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Guest m_johnson_90

Section 125 plans and VEBAs

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Guest m_johnson_90

Are Section 125 plans that are held in a trust considered VEBAs?

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A trust can not qualify as a VEBA unless it obtains a tax-exempt status letter from the IRS. See IRC 505©.

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Guest John Koresko

To the extent that a 125 plan offers welfare benefits, it could qualify as a VEBA or a non-VEBA welfare plan. The regulations contemplate employee-pay-all plans similar to a cafeteria plan. See also, sec. 419A(f)(5). However, if the 125 plan has a 401(k) element, that would not be permitted if VEBA status were desired.

In order to be an exempt org., a VEBA must comply with nondiscrimination rules of sec. 505 and submit an application for determination within 18 months of beginning operations. sec. 505©. Even if the Service denies the application, the taxpayer can still take the position it is exempt and institute a declaratory judgment action.

For example, IRS still adheres to geographic locale restrictions. It would probably reject a plan that did not include them. Yet a court would probably be favorable because of Water Quality Assn. v. U.S., in which geographic locale restrictions in the regs were declared invalid.

Interestingly, IRS uses the term VEBA in the generic sense to describe taxable welfare plans. See, Notice 95-34.

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Interesting that the IRS would refer to taxable trusts as VEBAs. My comment was based on the assumption that only a tax-exempt trust would be a VEBA because VEBAs are defined in IRC 501, which deals with tax-exempt organizations.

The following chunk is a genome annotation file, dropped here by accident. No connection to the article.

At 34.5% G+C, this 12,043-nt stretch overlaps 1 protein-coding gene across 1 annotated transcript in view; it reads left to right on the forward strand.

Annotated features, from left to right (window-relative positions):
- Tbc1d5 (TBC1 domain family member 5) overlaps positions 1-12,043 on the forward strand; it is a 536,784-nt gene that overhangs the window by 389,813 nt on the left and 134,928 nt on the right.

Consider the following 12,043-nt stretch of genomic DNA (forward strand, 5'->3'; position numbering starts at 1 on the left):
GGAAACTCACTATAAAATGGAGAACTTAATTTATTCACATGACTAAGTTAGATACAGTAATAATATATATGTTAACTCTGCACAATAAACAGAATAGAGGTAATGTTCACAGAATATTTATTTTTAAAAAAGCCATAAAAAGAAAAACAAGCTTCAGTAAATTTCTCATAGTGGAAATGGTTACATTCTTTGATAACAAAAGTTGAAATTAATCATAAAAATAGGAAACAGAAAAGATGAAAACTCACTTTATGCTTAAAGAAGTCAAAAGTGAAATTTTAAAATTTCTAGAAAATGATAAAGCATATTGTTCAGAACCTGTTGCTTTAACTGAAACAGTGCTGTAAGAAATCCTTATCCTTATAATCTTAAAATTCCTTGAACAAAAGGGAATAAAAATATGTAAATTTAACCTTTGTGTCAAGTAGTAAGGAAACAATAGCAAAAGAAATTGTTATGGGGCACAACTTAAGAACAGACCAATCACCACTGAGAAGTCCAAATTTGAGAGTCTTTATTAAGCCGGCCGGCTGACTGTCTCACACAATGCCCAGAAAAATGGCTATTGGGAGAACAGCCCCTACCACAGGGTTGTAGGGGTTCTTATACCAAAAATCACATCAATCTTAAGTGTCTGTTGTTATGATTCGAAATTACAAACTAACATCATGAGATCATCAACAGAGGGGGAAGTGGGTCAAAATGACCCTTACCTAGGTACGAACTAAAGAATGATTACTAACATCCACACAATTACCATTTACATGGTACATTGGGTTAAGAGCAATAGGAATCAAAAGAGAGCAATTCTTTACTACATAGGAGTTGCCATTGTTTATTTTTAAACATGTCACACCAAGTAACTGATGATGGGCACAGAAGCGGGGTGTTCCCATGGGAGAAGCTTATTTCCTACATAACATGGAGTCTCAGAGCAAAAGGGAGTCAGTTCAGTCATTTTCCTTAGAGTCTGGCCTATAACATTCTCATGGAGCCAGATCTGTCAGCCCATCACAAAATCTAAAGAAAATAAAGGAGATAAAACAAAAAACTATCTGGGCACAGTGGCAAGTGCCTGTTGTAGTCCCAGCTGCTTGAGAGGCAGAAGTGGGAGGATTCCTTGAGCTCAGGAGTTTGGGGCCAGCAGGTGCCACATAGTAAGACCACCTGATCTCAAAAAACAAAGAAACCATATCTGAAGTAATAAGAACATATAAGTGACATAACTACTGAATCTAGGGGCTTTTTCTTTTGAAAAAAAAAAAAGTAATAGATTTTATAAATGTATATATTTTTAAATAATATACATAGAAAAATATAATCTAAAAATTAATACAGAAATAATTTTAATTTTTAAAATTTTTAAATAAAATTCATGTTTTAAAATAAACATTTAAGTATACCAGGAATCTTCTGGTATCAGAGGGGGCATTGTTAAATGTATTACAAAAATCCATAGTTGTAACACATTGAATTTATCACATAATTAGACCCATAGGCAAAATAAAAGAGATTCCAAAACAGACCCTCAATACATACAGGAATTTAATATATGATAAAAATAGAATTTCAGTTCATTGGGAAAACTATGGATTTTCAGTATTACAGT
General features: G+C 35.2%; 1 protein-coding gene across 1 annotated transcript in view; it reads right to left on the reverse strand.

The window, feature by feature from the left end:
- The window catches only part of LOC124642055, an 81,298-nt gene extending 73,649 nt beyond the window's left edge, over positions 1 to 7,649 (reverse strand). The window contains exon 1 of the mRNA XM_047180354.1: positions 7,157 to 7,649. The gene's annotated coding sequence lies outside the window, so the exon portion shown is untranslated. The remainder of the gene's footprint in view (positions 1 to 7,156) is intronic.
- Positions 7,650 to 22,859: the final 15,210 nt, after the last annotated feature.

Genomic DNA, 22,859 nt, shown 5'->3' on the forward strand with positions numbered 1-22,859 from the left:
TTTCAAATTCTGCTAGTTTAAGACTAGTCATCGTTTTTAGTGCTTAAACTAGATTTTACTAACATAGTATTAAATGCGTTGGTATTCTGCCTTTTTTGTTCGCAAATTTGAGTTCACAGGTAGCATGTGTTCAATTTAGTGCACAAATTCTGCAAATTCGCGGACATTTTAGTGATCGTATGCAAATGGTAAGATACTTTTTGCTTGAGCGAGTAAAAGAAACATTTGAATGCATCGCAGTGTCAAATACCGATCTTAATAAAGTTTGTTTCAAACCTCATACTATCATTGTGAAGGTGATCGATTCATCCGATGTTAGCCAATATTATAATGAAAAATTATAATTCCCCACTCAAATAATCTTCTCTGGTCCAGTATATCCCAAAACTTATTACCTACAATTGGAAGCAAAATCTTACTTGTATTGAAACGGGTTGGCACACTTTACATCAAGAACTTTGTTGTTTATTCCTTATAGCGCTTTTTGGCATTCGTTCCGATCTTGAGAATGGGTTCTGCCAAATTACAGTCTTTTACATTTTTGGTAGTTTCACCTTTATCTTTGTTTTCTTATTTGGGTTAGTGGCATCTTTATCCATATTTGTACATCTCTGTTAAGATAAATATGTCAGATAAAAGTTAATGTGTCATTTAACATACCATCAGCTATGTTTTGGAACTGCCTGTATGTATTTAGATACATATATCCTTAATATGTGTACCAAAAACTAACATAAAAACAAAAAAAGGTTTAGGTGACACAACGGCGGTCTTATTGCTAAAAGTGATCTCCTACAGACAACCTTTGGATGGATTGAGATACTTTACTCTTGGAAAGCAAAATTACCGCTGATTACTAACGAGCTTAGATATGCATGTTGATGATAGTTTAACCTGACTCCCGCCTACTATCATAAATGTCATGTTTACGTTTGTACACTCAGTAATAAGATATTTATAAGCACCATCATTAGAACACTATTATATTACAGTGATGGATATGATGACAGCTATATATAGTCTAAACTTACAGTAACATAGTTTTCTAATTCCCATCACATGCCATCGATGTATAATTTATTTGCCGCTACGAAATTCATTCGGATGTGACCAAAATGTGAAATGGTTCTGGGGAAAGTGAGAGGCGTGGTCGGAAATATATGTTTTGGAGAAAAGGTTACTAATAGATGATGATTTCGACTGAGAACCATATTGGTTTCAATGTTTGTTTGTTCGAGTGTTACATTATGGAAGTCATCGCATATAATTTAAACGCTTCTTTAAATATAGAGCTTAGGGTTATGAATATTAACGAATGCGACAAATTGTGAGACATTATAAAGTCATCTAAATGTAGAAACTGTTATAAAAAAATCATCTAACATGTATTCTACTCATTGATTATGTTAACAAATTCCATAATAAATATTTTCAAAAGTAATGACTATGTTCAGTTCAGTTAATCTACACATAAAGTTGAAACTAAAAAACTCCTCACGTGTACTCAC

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I disagree with the following statement by John Koresko:

Interestingly, IRS uses the term VEBA in the generic sense to describe taxable welfare plans. See, Notice 95-34.

Set forth below is the actual wording from Notice 95-34:

Finally, in response to questions raised by taxpayers and their representatives, we note that the Service has never issued a letter ruling approving the deductibility of contributions to a welfare benefit fund under section 419A(f)(6). Although a trust used to provide benefits under an arrangement of the type discussed in this Notice may have received a determination letter stating that the trust is exempt under section 501©(9), a letter of this type does not address the tax deductibility of contributions to such a trust.

I don't think that the IRS is guilty of mischaracterization alleged by John Koresko. The IRS just said that some of these trusts may be VEBAs. I don't see how anybody could attack that statement by the IRS.

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As noted above, a VEBA is a possible structure for holding cafeteria plan contributions. However, the better question is: should a trust formed for the purpose of holding cafeteria (flex) plan contributions be a VEBA? I would answer, "no".

With the "use it or lose it" rule widely accepted, the chance of a 125 plan needing to be exempt from income tax is almost nil. Moreover the restrictions imposed on VEBAs (extra nondiscrimination rules, geographical limitations, etc.) and the cost of filing with the IRS (who won't rule on the 125 plan anyway) make it undesirable to utilize a VEBA.

A simple grantor trust (taxable) is sufficient.

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